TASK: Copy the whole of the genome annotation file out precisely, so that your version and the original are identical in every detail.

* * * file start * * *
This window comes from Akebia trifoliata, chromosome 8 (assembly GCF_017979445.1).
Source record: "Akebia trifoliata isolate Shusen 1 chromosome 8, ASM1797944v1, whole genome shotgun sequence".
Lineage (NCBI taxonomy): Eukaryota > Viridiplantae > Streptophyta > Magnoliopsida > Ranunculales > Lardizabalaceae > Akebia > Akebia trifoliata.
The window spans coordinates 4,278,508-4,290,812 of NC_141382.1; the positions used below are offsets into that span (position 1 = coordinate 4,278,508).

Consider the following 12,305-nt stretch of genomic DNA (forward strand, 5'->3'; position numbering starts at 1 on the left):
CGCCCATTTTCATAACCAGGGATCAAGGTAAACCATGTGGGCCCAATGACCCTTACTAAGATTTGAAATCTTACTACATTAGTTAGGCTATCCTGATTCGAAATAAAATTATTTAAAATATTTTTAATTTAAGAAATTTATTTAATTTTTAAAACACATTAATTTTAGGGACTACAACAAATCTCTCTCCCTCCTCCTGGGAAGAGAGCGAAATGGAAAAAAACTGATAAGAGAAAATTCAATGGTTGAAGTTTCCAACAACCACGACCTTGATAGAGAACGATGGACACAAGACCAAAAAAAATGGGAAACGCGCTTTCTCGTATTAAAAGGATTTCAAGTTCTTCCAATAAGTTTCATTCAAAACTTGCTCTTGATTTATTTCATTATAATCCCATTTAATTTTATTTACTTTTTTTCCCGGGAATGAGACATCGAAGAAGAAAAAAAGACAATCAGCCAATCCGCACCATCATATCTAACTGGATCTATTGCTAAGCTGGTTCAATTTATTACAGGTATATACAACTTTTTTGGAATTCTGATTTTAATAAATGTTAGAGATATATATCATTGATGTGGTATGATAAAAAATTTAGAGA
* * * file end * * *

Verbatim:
This window comes from Akebia trifoliata, chromosome 8 (assembly GCF_017979445.1).
Source record: "Akebia trifoliata isolate Shusen 1 chromosome 8, ASM1797944v1, whole genome shotgun sequence".
Lineage (NCBI taxonomy): Eukaryota > Viridiplantae > Streptophyta > Magnoliopsida > Ranunculales > Lardizabalaceae > Akebia > Akebia trifoliata.
The window spans coordinates 4,278,508-4,290,812 of NC_141382.1; the positions used below are offsets into that span (position 1 = coordinate 4,278,508).

Consider the following 12,305-nt stretch of genomic DNA (forward strand, 5'->3'; position numbering starts at 1 on the left):
CGCCCATTTTCATAACCAGGGATCAAGGTAAACCATGTGGGCCCAATGACCCTTACTAAGATTTGAAATCTTACTACATTAGTTAGGCTATCCTGATTCGAAATAAAATTATTTAAAATATTTTTAATTTAAGAAATTTATTTAATTTTTAAAACACATTAATTTTAGGGACTACAACAAATCTCTCTCCCTCCTCCTGGGAAGAGAGCGAAATGGAAAAAAACTGATAAGAGAAAATTCAATGGTTGAAGTTTCCAACAACCACGACCTTGATAGAGAACGATGGACACAAGACCAAAAAAAATGGGAAACGCGCTTTCTCGTATTAAAAGGATTTCAAGTTCTTCCAATAAGTTTCATTCAAAACTTGCTCTTGATTTATTTCATTATAATCCCATTTAATTTTATTTACTTTTTTTCCCGGGAATGAGACATCGAAGAAGAAAAAAAGACAATCAGCCAATCCGCACCATCATATCTAACTGGATCTATTGCTAAGCTGGTTCAATTTATTACAGGTATATACAACTTTTTTGGAATTCTGATTTTAATAAATGTTAGAGATATATATCATTGATGTGGTATGATAAAAAATTTAGAGA